Could Cowher Find His Way Back To Sideline Other Than Pittsburgh?

As a Steeler for life, how would you feel seeing Bill Cowher back on the sidelines?

It could happen, as “the Chin” as he was known as throughout his 15 seasons in Pittsburgh, didn’t rule out coming back to a NFL sideline at some point.

“It would be a challenge,” Cowher told Newsday, “but I think that’s probably why I would get back into it, because of the challenge.”

The former Steelers coach was a hot topic to head back to the NFL sidelines a year after he left, as even one of his former players, Jerome Bettis, at one point said Cowher would be a fit in New York with the Giants.

Since then, every year his name seems to come up about going back to the sidelines, but it hasn’t happened.

“I did it for 27 years. You don’t just forget things overnight,” Cowher said. “One thing about this job is it’s been really good, because it allows me to study the game and do features on the game. I want to know what I’m talking about, so I’m watching tape. It’s not like I’m out of it. I know how the game is changing.”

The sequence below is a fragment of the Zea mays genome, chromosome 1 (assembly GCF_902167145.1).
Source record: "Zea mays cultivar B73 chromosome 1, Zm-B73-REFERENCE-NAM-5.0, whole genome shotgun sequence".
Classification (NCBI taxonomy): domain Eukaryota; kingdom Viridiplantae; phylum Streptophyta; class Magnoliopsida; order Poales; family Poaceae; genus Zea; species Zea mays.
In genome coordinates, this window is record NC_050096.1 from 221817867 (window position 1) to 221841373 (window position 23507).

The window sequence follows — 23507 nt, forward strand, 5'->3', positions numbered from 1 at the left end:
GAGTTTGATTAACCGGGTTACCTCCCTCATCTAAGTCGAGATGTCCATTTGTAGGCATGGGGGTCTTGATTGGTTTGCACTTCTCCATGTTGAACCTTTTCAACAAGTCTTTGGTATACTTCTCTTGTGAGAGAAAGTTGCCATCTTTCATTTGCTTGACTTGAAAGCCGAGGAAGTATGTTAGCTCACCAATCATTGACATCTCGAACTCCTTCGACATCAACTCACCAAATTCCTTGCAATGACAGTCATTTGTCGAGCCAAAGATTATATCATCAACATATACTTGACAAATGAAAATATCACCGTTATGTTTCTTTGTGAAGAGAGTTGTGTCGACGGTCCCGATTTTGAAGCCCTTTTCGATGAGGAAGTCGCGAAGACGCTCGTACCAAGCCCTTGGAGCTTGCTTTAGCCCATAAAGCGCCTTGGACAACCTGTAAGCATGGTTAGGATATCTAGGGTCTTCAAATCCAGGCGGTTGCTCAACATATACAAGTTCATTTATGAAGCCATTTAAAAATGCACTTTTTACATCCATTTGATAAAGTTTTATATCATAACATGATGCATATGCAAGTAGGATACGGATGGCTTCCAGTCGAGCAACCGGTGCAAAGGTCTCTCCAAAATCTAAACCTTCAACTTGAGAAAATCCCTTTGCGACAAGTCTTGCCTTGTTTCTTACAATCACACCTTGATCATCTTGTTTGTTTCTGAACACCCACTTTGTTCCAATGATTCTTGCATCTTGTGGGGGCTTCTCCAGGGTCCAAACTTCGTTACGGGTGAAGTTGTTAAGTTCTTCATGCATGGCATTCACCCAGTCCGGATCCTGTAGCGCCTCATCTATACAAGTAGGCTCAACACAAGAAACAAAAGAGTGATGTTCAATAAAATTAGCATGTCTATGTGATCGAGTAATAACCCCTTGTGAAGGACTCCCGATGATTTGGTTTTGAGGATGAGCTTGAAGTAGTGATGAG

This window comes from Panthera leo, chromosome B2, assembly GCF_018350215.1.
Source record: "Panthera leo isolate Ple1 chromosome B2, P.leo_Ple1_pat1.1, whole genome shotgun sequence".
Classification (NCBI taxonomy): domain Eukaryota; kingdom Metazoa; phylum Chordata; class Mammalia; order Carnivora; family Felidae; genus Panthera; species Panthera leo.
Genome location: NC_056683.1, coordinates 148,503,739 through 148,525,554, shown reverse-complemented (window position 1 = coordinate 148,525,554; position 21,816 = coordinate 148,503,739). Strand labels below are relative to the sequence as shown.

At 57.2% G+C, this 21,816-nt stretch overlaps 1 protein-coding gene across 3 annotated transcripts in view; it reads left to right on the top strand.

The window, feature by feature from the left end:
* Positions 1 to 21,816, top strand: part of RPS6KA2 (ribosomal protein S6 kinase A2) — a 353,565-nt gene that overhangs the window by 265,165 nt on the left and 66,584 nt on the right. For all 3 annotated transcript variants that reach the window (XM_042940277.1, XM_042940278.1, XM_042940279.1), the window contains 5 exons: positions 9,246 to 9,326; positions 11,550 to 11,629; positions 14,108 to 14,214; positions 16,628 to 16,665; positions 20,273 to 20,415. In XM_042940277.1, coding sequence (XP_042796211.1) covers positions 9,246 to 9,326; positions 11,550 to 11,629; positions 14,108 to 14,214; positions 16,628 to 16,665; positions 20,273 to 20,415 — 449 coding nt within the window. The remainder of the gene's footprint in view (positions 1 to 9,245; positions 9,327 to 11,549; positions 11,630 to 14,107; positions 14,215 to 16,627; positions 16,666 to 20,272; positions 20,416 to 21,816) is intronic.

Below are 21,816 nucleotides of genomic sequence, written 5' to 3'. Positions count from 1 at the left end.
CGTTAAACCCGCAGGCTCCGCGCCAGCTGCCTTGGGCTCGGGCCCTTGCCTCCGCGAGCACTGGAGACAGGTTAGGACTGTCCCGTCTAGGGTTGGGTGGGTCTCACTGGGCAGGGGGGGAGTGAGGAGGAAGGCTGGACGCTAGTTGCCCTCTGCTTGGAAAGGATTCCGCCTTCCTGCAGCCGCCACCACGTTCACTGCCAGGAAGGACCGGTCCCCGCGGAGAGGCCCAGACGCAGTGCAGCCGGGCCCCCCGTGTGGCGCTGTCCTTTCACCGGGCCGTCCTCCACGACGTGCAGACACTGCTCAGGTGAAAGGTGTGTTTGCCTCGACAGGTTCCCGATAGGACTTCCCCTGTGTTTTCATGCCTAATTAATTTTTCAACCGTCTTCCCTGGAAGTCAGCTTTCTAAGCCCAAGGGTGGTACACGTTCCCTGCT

We shall see if it is in Cowher’s future to once again be back on a NFL sideline at some point in the future.

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One Response to “Could Cowher Find His Way Back To Sideline Other Than Pittsburgh?”

  1. Ben Dover says:

    I don’t really care, Bill Cowher had the chance to go down as the Steelers greatest head coach –in the eyes of younger fans– by putting aside his ego and accepting the Steelers contract offer in 2007, he thought he was worth more money than they were offering and he left.

    Let’s face it, the Steelers, under Tomlin, won Super Bowl XLIII with Bill Cowher’s team. Since Cowher left the talent cupboard has started to go bare, in my opinion that is in no small measure because they miss his eye for talent. Think of how the outcome of Super Bowl XLV differed with a couple more play-makers taken in the draft.

    If you add Tomlin’s 63 wins to Cowher’s 149 you get 212 (the same number of TD passes thrown by Terry Bradshaw) which would have pushed him past Charles Henry Noll at 193. Imagine for a moment in Cowher had won Super Bowls XL, XLIII, and XLV, three Super Bowls in six years and had more wins than Noll, there would be a strong case for him as the greatest Steelers Head Coach of all-time.

    That’s all moot of course because he got his panties in a bunch, and left town in a huff. Go on Bill to whom ever will take you, but its doubtful you will achieve anything like the success you had in Pittsburgh.

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